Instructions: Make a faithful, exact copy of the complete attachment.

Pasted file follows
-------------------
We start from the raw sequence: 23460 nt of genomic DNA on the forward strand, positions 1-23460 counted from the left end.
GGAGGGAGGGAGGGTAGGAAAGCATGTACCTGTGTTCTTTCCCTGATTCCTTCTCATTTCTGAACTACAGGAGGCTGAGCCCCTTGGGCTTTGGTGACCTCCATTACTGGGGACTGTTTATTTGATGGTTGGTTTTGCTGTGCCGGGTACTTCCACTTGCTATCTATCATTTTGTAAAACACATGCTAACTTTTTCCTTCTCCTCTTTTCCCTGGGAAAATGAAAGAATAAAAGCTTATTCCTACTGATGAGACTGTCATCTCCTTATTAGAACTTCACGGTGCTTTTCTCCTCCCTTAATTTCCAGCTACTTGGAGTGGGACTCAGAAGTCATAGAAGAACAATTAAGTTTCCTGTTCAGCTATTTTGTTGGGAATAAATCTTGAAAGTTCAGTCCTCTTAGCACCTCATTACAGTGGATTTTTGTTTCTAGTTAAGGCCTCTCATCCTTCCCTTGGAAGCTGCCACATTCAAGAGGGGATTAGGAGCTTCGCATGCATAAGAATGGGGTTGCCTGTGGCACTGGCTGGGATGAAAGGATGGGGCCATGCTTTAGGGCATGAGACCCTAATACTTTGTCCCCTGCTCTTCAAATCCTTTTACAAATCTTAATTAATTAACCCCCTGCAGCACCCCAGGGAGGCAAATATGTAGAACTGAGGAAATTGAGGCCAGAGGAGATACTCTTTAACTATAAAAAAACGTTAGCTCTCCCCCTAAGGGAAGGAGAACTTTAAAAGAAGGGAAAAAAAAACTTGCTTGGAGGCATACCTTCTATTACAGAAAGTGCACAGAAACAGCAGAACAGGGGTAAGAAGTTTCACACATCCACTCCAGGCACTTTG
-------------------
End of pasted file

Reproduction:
We start from the raw sequence: 23460 nt of genomic DNA on the forward strand, positions 1-23460 counted from the left end.
GGAGGGAGGGAGGGTAGGAAAGCATGTACCTGTGTTCTTTCCCTGATTCCTTCTCATTTCTGAACTACAGGAGGCTGAGCCCCTTGGGCTTTGGTGACCTCCATTACTGGGGACTGTTTATTTGATGGTTGGTTTTGCTGTGCCGGGTACTTCCACTTGCTATCTATCATTTTGTAAAACACATGCTAACTTTTTCCTTCTCCTCTTTTCCCTGGGAAAATGAAAGAATAAAAGCTTATTCCTACTGATGAGACTGTCATCTCCTTATTAGAACTTCACGGTGCTTTTCTCCTCCCTTAATTTCCAGCTACTTGGAGTGGGACTCAGAAGTCATAGAAGAACAATTAAGTTTCCTGTTCAGCTATTTTGTTGGGAATAAATCTTGAAAGTTCAGTCCTCTTAGCACCTCATTACAGTGGATTTTTGTTTCTAGTTAAGGCCTCTCATCCTTCCCTTGGAAGCTGCCACATTCAAGAGGGGATTAGGAGCTTCGCATGCATAAGAATGGGGTTGCCTGTGGCACTGGCTGGGATGAAAGGATGGGGCCATGCTTTAGGGCATGAGACCCTAATACTTTGTCCCCTGCTCTTCAAATCCTTTTACAAATCTTAATTAATTAACCCCCTGCAGCACCCCAGGGAGGCAAATATGTAGAACTGAGGAAATTGAGGCCAGAGGAGATACTCTTTAACTATAAAAAAACGTTAGCTCTCCCCCTAAGGGAAGGAGAACTTTAAAAGAAGGGAAAAAAAAACTTGCTTGGAGGCATACCTTCTATTACAGAAAGTGCACAGAAACAGCAGAACAGGGGTAAGAAGTTTCACACATCCACTCCAGGCACTTTG